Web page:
My Goto Amsterdam 2014

July 17th, 2014 by
(http://blog.trifork.com/2014/07/17/my-goto-amsterdam-2014/)

Trifork Logo

People who have worked with me know I’m a bit of a technical conservative. I’m very wary of quickly adopting the latest fads and trends because I’ve seen the collective hype and the following disillusionment too many times, including software being built with the then-latest-hype framework or platform and a year later being stuck with now-obsolete technology that only the original developers and a handful of other people still have any real experience with.

For the same reason I’ve avoided software tech conferences in the past years. A few visits to conferences several years ago on each occasion left me with feeling that I’d heard a lot about a lot, but that it wasn’t really going to improve my daily software development work.

Luckily, Goto Amsterdam 2014 was different.

Many, if not all, of the talks were relevant to my actual, day to day, software development job. I learned about looking at Agile in a different way. I heard people speak on real life problems being solved with actual, current, widely adopted technology. I even listened to talks that weren’t really that much about software development at all.

So let me walk you through my Goto Friday.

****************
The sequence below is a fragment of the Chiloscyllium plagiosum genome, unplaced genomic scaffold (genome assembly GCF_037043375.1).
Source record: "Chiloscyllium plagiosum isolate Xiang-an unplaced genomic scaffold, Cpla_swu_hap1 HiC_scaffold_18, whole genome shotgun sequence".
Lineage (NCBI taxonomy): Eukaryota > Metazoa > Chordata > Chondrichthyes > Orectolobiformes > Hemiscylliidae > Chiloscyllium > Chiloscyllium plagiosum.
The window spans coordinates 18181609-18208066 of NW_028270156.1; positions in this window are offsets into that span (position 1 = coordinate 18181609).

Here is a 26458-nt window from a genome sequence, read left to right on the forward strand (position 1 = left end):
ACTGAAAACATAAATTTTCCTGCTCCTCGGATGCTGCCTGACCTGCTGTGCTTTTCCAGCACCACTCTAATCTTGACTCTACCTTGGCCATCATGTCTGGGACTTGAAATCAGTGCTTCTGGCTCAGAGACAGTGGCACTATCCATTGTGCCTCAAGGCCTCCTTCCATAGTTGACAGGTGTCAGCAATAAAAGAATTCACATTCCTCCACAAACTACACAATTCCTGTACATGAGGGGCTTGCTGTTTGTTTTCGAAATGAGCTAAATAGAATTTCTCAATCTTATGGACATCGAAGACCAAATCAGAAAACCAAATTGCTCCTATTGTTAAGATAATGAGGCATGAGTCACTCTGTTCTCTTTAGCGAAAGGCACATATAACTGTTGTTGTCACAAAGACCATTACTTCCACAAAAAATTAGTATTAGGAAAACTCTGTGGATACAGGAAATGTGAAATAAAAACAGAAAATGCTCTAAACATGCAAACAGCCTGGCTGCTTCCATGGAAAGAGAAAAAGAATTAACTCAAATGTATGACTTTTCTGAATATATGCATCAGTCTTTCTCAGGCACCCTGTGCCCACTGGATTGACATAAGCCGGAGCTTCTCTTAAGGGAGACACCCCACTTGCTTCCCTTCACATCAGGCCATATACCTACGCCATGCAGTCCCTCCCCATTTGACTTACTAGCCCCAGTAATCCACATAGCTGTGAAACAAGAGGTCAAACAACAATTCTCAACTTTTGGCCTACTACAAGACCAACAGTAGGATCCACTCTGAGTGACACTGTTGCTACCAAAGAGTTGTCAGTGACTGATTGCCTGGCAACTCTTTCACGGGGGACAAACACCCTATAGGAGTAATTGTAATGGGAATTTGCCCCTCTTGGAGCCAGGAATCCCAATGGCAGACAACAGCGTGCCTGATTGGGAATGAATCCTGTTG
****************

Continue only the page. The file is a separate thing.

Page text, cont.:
Read the rest of this entry »

Supporting IE10 on a Rich Internet Application with Vaadin – the Vaadin 7 migration

November 12th, 2013 by
(http://blog.trifork.com/2013/11/12/supporting-ie10-on-a-rich-internet-application-with-vaadin-the-vaadin-7-migration/)

Amidst the popularity of JavaScript-CSS frameworks like Bootstrap and Angular.js, Java developers like myself are still most comfortable with what we know – Java code. Vaadin provides a framework for Java developers to write rich internet applications that are highly interactive while usually not having to write a line of Javascript code. It builds on top of GWT, taking care of synchronizing server state with client state, which means that most of the time all you have to deal with is Java code — not Java code that’s compiled to JavaScript; real, server-side Java code.

At Trifork we especially like Vaadin because it integrates very nicely into the Liferay portal. This means you can write highly interactive portlets using Vaadin and deploy them to Liferay. My colleague David described this in detail last year in a different blog post.

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Checking return values in Java

July 2nd, 2013 by
(http://blog.trifork.com/2013/07/02/checking-return-values-in-java/)

The other day I made a stupid coding error. It took me the better part of an hour to track it down. We all have those moments. Blame it on a bad night’s sleep, a brain fart, or perhaps the fact that your colleague at the next desk has been whistling that tune from Gotye’s “Somebody I used to know” (you know the one) all day, completely driving you crazy and taking your focus off your code.
Read the rest of this entry »